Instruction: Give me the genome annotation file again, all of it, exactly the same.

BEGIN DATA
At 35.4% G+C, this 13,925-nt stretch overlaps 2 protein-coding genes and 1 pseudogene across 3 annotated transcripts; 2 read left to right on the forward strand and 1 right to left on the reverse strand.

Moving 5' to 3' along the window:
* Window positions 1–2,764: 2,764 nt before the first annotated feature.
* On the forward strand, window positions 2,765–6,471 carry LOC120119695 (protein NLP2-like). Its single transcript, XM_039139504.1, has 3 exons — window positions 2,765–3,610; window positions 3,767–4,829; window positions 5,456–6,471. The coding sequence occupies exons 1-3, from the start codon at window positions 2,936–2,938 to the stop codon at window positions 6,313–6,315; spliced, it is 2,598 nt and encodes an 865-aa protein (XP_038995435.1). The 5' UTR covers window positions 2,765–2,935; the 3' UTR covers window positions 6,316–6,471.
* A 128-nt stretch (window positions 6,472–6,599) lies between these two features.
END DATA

At 35.4% G+C, this 13,925-nt stretch overlaps 2 protein-coding genes and 1 pseudogene across 3 annotated transcripts; 2 read left to right on the forward strand and 1 right to left on the reverse strand.

Moving 5' to 3' along the window:
* Window positions 1–2,764: 2,764 nt before the first annotated feature.
* On the forward strand, window positions 2,765–6,471 carry LOC120119695 (protein NLP2-like). Its single transcript, XM_039139504.1, has 3 exons — window positions 2,765–3,610; window positions 3,767–4,829; window positions 5,456–6,471. The coding sequence occupies exons 1-3, from the start codon at window positions 2,936–2,938 to the stop codon at window positions 6,313–6,315; spliced, it is 2,598 nt and encodes an 865-aa protein (XP_038995435.1). The 5' UTR covers window positions 2,765–2,935; the 3' UTR covers window positions 6,316–6,471.
* A 128-nt stretch (window positions 6,472–6,599) lies between these two features.